SpaceShipOne on Monday reached an altitude of 114 km (368,000 feet) according to preliminary radar readings, organisers said, breaking the record for sub-orbital flight set by the X-15 rocket plane more than 40 years ago.

  

"We blew the X-15 away," said Peter Diamandis, president of the Ansari X Prize Foundation, which offered the prize for the first private spacecraft to carry out sub-orbital flight twice within two weeks.

  

The X-15 rocket plane, jointly developed by NASA and the US military, set an altitude record of 108 km (354,200 feet) on 22 August 1963.

  

As SpaceShipOne touched down at Mojave in California on Monday, its designer - aviation pioneer Burt Rutan - stood alongside British tycoon Richard Branson and Diamandis on the tarmac of Mojave airport leaping for joy and cheering the historic feat.

 

Space race

 

SpaceShipOne reached a height
of 114 km, a record

Branson last week announced plans to join the private space race using a space vessel based on SpaceShipOne.

  

SpaceShipOne was successfully tested in Mojave on 21 June and reached an altitude of 103 km on Wednesday in the first leg of its X Prize bid.

  

The stubby-winged rocketship was piloted on Monday by former US navy test pilot Brian Binnie, 51, who earned his wings as a commercial astronaut.

  

On Wednesday, the craft rolled dozens of times at speeds of around 2,700 km per hour, corkscrewing through the sky.

  

But there were no such problems on Monday and pilot Binnie managed to ignite the rocket engine for a total of 84 seconds, five seconds more than on Monday.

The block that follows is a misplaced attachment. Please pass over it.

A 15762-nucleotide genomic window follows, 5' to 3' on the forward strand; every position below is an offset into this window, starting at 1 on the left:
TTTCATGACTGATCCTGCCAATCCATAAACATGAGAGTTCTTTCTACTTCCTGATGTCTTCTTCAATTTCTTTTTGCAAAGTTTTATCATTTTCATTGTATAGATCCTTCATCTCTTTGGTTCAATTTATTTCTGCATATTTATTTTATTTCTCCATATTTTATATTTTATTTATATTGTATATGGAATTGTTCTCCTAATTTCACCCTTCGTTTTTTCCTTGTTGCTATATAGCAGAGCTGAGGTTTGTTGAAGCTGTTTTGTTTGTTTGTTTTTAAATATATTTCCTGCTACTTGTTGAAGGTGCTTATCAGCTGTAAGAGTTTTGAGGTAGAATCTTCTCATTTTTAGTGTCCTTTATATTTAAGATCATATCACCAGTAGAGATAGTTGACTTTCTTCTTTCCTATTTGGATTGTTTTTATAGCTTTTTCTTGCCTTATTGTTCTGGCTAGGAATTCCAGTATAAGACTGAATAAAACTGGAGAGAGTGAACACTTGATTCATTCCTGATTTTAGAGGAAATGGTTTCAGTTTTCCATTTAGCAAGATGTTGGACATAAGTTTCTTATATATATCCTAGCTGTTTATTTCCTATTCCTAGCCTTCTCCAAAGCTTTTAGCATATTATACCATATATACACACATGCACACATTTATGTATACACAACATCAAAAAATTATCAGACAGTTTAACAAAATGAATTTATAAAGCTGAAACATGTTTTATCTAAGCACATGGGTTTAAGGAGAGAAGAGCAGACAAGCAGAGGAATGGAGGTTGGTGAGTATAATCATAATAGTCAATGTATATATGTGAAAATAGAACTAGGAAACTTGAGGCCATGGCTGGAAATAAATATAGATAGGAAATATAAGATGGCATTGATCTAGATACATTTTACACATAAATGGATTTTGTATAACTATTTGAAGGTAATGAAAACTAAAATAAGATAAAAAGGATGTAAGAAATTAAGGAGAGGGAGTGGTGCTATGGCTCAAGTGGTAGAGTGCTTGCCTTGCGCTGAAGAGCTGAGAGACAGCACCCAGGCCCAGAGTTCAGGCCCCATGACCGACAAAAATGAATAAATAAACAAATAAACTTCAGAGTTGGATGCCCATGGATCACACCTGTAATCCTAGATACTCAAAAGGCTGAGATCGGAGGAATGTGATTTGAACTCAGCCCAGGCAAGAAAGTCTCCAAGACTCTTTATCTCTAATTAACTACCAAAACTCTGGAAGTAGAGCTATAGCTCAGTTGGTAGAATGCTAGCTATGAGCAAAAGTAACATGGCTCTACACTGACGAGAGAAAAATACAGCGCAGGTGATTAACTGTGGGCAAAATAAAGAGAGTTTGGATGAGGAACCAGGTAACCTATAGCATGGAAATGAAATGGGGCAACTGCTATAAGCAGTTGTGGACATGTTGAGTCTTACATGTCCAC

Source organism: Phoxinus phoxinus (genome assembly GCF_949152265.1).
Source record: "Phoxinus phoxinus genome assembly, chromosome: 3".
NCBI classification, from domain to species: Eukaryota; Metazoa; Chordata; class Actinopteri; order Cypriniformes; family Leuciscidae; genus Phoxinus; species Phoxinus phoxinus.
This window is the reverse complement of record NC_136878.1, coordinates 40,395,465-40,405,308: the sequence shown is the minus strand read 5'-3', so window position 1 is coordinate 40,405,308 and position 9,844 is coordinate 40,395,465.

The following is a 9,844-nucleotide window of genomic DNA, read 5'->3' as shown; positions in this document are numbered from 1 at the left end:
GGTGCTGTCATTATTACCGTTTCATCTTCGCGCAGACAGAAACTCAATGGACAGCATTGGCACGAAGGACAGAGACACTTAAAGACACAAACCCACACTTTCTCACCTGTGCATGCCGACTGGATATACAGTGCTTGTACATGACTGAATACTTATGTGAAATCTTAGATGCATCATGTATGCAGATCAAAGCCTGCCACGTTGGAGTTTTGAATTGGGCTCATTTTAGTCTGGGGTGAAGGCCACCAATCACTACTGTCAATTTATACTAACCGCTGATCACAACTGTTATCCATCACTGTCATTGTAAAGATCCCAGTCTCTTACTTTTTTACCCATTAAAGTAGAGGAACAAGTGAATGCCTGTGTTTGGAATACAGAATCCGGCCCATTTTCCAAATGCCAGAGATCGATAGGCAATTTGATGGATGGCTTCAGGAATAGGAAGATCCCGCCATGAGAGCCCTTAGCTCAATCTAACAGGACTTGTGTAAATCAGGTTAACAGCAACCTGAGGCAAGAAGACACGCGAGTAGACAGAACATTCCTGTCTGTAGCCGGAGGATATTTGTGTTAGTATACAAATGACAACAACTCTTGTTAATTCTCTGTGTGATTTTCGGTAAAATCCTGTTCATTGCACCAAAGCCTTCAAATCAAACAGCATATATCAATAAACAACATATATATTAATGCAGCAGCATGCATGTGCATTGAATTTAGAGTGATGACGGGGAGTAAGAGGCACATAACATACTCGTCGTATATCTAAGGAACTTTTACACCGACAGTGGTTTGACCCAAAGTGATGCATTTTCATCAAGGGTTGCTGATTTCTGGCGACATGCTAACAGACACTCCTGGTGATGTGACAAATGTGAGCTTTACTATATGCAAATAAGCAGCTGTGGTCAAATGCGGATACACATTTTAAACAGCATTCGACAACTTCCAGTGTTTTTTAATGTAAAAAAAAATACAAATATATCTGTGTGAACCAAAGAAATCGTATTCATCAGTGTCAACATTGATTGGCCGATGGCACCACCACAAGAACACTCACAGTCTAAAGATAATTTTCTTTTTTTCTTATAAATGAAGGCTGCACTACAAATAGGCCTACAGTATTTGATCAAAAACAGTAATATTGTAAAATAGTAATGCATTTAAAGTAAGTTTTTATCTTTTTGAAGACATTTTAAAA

Historic

  

SpaceShipOne is expected to
spawn commercial space travel

US Federal Aviation Administration, Marion Blakey, who is responsible for regulating the spaceship said, "It's a historic thing, the beginning of personal transportation into space," she said.

 

SpaceShipOne was designed and built by aviation pioneer Rutan, who joined forces with Microsoft billionaire Paul Allen to launch the personal space "revolution" from a dusty airfield in the Mojave Desert.

  

Rutan selected the 4 October date to coincide with the 47th anniversary of the 1957 launch of the Soviet Union's first satellite, Sputnik I, which sparked the original space race between Moscow and Washington.

 

Hope

  

"What we finally have here, after 40 years of waiting, is the beginning of the personal space flight revolution"

Peter Diamandis,
president, Ansari X Prize Foundation

Organisers who proposed the competition hope it will spawn an age of space travel rivalling the dawn of commercial air transport in the late 1920s.

  

"What we finally have here, after 40 years of waiting, is the beginning of the personal space flight revolution," said Diamandis.

  

The X Prize, funded by private donors, was established in 1996 and modelled on the 25,000-dollar Orteig prize that aviator Charles Lindbergh won when he became the first solo pilot to cross the Atlantic in 1927.

  

His feat gave birth to airlines and allowed ordinary people to fly.

  

To win the X Prize, the same reusable manned spacecraft needed to make two journeys into space within two weeks while carrying the equivalent weight of two passengers.